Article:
Maybe if the progressive, modern and accepting parts of the world just point blank refused to deal, in any way, shape or form with those still stuck in, or creating laws and policies reminiscent of the dark ages, we would see change.

What would you say to your young self or a young LGBT person with the knowledge you have now about coming out?

We actually requested letters to your younger self from our Pink Triangle Theatre Facebook Page likers around a year ago, it was a lovely little exercise.  This was my own letter to my 12-year-old self.

Dearest 12-year-old Paul,

You don’t know it yet, but inside you there is a strength building that will take you really far.  Not in travel, finances or stature, but in soul, honesty and compassion.  You are destined to do good, even great things, and your future work will matter.  Really, really matter. 

All of the things you are going through right now are the building blocks to the man you will one day become.  Yes, I know it’s tough, I know you’re often made to feel alien, less than, inferior, but they are only words.  Nothing but words. Being gay is only a part of who you are, it isn’t now nor will it ever be all that you are.  I wish I could reach back and hand you a note telling you this.  It’s so very important.

You’ll hear all kinds of names and insults.  There will be shoulder barges, kicks, spit in your face, and so many other things that will make you cry at the time but will strengthen the good in you like you can’t even imagine right now. 

Trust in this.

Believe in yourself sweet boy. Some of the people in your life right now will be there forever, some won’t.  Cherish them all, regardless. They all have some part of themselves to share with you, and you with them.

As for that ‘other’ Paul, the one who waits for you on your walk to school with his ‘friend’, the one who keeps busting your nose. Pity him. Start catching the bus, (you will, I know this), and avoid these confrontations with him. He’ll end up a blatantly racist member of the BNP, divorced, and hated by all his children. It isn’t your fault, it’s just who he is.

Call Samaritans as many times as you need to, that’s why they’re there, and talking to them will really help.

I love you more than I have ever, or will ever love anything or anyone in my life again.  You’re a great kid. Talented, kind and loving. Hold on to all of that.

See you in a few years kiddo, for the record, it’s really worth the wait.

Paul. xxx

How does being gay impact on your job/career?

I suppose the creation and five year success of Pink Triangle Theatre was/is a big thing, and was of course led completely by my own sexuality, and the fact that I believe nobody has the right to harass, hurt or kill me because of it.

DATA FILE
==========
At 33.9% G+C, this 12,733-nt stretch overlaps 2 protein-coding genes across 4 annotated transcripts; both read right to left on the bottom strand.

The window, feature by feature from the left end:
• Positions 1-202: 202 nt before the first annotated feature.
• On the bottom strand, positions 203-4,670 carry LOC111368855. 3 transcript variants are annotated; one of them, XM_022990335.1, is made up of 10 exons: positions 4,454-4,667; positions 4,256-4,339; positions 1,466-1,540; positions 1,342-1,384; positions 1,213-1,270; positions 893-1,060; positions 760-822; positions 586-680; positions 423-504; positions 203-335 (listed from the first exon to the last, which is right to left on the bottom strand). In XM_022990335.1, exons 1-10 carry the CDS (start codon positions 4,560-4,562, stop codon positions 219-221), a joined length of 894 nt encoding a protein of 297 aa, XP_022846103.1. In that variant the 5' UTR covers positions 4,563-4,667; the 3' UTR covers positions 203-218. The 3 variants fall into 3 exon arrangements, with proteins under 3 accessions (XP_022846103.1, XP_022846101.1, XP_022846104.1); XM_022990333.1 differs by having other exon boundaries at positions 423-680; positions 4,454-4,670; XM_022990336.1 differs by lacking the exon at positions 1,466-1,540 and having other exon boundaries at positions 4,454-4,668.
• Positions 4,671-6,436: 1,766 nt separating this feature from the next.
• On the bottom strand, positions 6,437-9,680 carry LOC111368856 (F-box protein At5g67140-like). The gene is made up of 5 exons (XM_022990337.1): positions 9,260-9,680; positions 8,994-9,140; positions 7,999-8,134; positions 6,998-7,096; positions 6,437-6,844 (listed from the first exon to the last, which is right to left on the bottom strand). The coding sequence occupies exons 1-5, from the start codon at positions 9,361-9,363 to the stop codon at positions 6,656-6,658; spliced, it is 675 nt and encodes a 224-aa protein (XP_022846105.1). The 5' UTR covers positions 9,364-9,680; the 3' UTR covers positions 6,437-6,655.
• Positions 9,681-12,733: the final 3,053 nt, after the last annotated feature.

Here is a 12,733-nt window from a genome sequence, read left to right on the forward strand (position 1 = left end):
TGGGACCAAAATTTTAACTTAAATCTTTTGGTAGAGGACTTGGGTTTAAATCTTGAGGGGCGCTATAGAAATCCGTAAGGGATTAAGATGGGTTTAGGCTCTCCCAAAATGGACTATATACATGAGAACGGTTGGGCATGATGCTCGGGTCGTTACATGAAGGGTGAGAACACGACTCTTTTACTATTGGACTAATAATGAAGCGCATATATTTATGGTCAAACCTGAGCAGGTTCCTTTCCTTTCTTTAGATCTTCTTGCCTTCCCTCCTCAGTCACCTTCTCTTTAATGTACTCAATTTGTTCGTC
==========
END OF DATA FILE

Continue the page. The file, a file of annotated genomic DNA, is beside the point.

Travelling around the country and educating people about homophobia is really a blessing.  Working directly with my husband Jason makes it all the more special.  We fight together, and it makes us stronger. 

There have been negative effects in jobs throughout my life.  Bullying, from middle-aged straight women, ridicule and name calling from men of all ages, and even unfair dismissals which I have taken to an employment tribunal, and won. 

I suppose my being gay also led to me being a part of The Exchange on Gaydio.  I’ve been there almost five years now, and I love it.

What are your thoughts on Manchester’s LGBT scene? Is the Village still the heart of it in your mind?

Not at all.  The village is mainly bars, I wouldn’t say that the main street full of bars in my home town was the heart of it, and this is no different. 

I prefer the gay scene of old, in the late 80s and early 90s, when the best bars and clubs were scattered across Manchester, not clumped together on one street. 

To me, the LGBT scene in Manchester is spread far and wide, and it encompasses theatres such as 3MT, Coffee houses, Shops, Parks and so much more. 

What makes Manchester a good place to live in for members of the LGBT community?

We do, all of us.  Not just the LGBT community but the entire community of Manchester, minus a few bad eggs of course which are unfortunately evident in every walk of life, and every geographical location. 

The people of Manchester are some of the most hardworking, honest, open minded and accepting people in the world, let alone the country.  We should be proud of that – every single one of us.

Related Articles